This hit me as soon as I read the spec sheet of the Caddy CTS-V (“v” for very fast) that I test drove this week. This Cadillac – this wagon – is packing more heat than the most ferocious and fierce of 1960s muscle cars.
Here’s a number for you to chew: 556 hp.
Roll that around in your head a little bit and then consider the 1969 Yenko Super Camaro – if not the meanest then certainly one of the top two or three meanest ’60s-era muscle cars ever built. Its 427 cubic inch big-block V-8 delivered a reported 450 (gross) hp. “Gross” as in rated under the old system – with the engine not even in the car and (typically) tweaked and tuned to deliver more power than a standard production version. A ringer, in other words.
The Caddy’s supercharged 6.2 liter monster motor makes 100 hp more than the Yenko Super Camaro’s 427 – net. For-real horsepower. Engine in the car, installed accessories, full production exhaust and factory tune.
It’s also 50 more hp than the current $85k BMW M5’s V-10. And 38 more than the $87k Benz E63 AMG.
Do you begin to see? This, truly, is the Caddy that zigs!
WHAT IT IS
The CTS-V is an ultra-performance version of the mid-sized Cadillac CTS luxury-sport sedan. Instead of a powerful V-6 it comes equipped with a super-powerful (and supercharged) V-8, derived from the Corvette ZR1.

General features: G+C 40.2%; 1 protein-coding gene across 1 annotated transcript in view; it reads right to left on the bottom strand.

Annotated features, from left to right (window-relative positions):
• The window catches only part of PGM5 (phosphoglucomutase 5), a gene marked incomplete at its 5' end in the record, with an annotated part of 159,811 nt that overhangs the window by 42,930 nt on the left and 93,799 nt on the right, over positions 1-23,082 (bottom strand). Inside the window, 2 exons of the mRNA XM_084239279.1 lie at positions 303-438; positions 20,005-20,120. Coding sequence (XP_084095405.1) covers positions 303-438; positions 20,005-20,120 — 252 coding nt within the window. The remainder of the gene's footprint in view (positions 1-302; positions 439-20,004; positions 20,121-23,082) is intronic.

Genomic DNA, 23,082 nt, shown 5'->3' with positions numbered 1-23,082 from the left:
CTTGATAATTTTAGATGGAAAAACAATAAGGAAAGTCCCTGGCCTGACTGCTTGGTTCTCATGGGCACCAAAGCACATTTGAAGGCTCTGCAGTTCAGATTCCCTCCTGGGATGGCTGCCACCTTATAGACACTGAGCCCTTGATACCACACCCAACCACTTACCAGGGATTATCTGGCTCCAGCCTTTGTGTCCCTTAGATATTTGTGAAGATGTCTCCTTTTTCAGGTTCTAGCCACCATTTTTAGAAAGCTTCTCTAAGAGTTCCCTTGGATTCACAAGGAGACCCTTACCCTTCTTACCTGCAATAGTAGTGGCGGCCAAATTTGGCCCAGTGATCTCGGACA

It’s available in three bodystyles – coupe, sedan and sportwagon – and canbe ordered with either a six-speed close-ratio manual transmission or six-speed automatic transmission with multiple modes, including driver-selectable manual control of gear changes. All versions are rear wheel drive.
All are also priced the same at $62,630 to start.
WHAT’S NEW FOR 2011
The sportwagon body is a new addition for 2011, joining the coupe and sedan versions of the CTS-V
Ferally ferocious, but doesn’t flash it.
A 12 second supercar that’s as everyday drivable as a 16 second Taurus.
Available manual gearbox , which you can’t get at all in the E63 and which is much more enjoyable than the M5’s technically sophisticated but robotic and over-teched SMG automated manual.
Take a first-class month-long world vacation with the $23-$25k you just saved by not buying a Benz E63AMG or BMW M5.
WHAT’S NOT SO GOOD
This is a car that can get you into serious trouble seriously quickly.
Countermeasures – top-line radar detector/jammer, police scanner and a 24-hour access to a top flight traffic lawyer really ought to be included with the package.
Gas-Hoover appetite – but that’s the nature of the beast.
UNDER THE HOOD
Remember the original Pontiac GTO? John deLorean had this idea…. take a mid-sized Tempest and stuff the big 389 V-8 used in Pontiac’s full-size cars into the thing. Release upon an unsuspecting public – and enjoy the fun! Same concept here, just differently executed. The 3.6 liter V-6 that otherwise comes standard in the normal CTS is pulled in favor of a supercharged 6.2 liter V-8 borrowed from the Corvette ZR-1. Yes, it’s “detuned” some from the Corvette’s almost-unimaginable 638 hp, but 556 hp is still more than most people (who aren’t race car drivers) can imagine … and it’s also more that almost any other car on the road and that includes the BMW M5 (5 liter V-10, 500 hp) and the Mercedes-Benz E638 AMG (6.2 liter V-8, 518 hp).